While procrastinating today I stumbled upon a fantastic article by Jason Friedman about our favorite debate topic, Jeremy Lin. Lin's meteoric rise to Linsanity and subsequent fade into NBA PG mediocrity has been dissected by apparently everyone with an internet connection. However, Friedman provides a great perspective on where Lin is now and the type of person he is.
I wanted to expand more about the experience of being an NBA Superstar. I sadly have no experience of being worshipped by thousands or millions of people. However, I do find the experience that a superstar goes through quite fascinating. You can read various accounts about the lives of an NBA superstar. Deadspin recently published an article from the 1992 Esquire magazine about the lives of NBA groupies. These players are often given everything they ever ask for in the blink of an eye. They are also looked as a way out for multiple relatives and friends that grew up with them. These entitled individuals are often expected to be role models. They are always on television and we often admire their ability to be transcendent in one area of life.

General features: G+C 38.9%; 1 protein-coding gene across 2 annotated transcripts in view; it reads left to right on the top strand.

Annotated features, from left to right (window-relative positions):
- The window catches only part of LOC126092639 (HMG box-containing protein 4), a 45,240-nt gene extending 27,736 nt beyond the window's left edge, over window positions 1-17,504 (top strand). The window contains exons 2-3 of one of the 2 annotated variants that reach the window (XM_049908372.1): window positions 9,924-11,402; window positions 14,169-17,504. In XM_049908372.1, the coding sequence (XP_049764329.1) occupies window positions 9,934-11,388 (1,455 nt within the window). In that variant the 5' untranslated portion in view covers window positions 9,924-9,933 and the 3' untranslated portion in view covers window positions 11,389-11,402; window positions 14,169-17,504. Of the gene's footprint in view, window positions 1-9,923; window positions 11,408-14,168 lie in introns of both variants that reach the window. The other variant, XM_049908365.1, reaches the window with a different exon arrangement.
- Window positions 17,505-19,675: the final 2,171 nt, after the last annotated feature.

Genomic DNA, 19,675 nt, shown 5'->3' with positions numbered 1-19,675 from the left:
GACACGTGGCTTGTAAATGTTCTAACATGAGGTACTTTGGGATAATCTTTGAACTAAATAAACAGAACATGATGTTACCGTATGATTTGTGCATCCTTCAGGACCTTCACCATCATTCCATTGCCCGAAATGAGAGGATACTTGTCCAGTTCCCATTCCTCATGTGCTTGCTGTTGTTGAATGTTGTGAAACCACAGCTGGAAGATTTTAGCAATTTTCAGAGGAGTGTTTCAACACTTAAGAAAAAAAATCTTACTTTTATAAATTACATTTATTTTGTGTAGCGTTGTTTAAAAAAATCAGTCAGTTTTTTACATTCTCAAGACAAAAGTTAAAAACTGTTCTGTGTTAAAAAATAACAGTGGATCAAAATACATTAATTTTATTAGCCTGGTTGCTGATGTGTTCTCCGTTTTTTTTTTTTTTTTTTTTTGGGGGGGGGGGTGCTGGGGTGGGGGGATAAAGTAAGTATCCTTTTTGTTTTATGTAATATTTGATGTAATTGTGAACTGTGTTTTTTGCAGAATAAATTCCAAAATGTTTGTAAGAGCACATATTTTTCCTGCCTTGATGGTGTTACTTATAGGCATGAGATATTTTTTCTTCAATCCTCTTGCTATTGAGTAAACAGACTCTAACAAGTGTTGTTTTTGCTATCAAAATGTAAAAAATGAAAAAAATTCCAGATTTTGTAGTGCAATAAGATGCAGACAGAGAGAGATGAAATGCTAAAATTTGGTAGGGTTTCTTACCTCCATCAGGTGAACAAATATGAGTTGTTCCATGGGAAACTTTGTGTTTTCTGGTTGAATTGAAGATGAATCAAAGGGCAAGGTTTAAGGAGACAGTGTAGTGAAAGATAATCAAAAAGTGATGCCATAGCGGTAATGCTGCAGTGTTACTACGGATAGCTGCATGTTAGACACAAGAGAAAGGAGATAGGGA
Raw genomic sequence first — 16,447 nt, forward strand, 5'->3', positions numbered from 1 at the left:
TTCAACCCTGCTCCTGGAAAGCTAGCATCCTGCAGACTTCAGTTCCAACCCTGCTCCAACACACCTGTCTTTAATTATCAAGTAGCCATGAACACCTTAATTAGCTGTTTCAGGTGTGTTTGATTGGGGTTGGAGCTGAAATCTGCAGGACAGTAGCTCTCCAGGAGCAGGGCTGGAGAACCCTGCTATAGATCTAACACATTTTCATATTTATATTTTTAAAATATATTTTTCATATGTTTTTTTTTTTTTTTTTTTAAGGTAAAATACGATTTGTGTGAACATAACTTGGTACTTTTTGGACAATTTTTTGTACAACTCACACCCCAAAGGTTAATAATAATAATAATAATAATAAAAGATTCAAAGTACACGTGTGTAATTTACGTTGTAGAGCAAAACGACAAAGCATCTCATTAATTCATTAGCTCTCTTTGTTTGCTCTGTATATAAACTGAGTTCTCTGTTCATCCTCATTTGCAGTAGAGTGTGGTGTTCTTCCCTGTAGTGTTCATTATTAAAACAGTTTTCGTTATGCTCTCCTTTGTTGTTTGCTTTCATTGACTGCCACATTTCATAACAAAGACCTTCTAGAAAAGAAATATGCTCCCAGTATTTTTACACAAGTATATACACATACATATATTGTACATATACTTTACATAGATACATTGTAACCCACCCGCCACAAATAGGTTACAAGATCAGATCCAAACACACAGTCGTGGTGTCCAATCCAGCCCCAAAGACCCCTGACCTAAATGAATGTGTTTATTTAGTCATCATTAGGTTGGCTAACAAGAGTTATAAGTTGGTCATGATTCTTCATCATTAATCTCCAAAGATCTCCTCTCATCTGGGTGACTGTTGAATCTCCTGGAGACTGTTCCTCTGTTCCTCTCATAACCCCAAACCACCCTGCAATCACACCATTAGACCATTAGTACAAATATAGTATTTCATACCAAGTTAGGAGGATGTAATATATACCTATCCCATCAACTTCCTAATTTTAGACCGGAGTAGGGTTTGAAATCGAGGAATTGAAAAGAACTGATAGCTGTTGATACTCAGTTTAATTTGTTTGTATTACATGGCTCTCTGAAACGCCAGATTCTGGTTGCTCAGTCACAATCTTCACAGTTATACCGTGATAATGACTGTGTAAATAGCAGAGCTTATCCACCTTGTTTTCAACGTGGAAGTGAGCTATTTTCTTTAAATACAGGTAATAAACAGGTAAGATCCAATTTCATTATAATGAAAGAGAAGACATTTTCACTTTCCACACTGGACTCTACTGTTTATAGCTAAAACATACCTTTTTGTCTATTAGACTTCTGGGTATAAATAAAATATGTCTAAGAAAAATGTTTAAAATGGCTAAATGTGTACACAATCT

So even though Jeremy Lin has had a turbulent journey as an NBA player, it is always nice to see the respect he has for where he is and the opportunities he has. A part of me will want to root for him just because he seems to be a good person. A couple of months ago on Blazers Edge, the former Blazers Beat writer wrote about how difficult it is to not become disillusioned after following these athletes on a day to day basis.
I think I just lost faith in a lot of the NBA. I've seen a lot of bull----. From putting your heart and soul into a player and believing him when he talks about kissing his kids at night and all that, then you write that, and the next road trip you see him with somebody that's not his wife, basically getting it on. That's disheartening to me.
I wonder if I'm the only one interested in the lives of these athletes beyond their on court drama. I do recommend reading the Friedman article and appreciating some of our players beyond what they bring on the basketball court. We've had players like Dikembe and T-Mac who have gone above and beyond in terms of their charity work. Yao, Hakeem and Jeremy Lin have taken their turn breaking down perceived barriers. Outside of a stomping incident, the current Rockets seem to be a fun team to root for. And that for some reason matters to me.